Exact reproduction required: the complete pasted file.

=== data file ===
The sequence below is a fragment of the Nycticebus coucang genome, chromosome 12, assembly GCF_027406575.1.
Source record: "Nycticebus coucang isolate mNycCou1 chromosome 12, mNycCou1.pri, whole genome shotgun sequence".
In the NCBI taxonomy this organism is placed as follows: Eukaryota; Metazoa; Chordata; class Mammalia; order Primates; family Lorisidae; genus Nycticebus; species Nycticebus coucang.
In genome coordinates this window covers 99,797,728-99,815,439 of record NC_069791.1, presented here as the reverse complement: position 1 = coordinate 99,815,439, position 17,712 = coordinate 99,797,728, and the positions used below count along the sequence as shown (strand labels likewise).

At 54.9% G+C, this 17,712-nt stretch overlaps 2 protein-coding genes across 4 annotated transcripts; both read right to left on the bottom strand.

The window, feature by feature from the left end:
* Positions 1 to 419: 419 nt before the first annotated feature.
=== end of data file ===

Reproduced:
The sequence below is a fragment of the Nycticebus coucang genome, chromosome 12, assembly GCF_027406575.1.
Source record: "Nycticebus coucang isolate mNycCou1 chromosome 12, mNycCou1.pri, whole genome shotgun sequence".
In the NCBI taxonomy this organism is placed as follows: Eukaryota; Metazoa; Chordata; class Mammalia; order Primates; family Lorisidae; genus Nycticebus; species Nycticebus coucang.
In genome coordinates this window covers 99,797,728-99,815,439 of record NC_069791.1, presented here as the reverse complement: position 1 = coordinate 99,815,439, position 17,712 = coordinate 99,797,728, and the positions used below count along the sequence as shown (strand labels likewise).

At 54.9% G+C, this 17,712-nt stretch overlaps 2 protein-coding genes across 4 annotated transcripts; both read right to left on the bottom strand.

The window, feature by feature from the left end:
* Positions 1 to 419: 419 nt before the first annotated feature.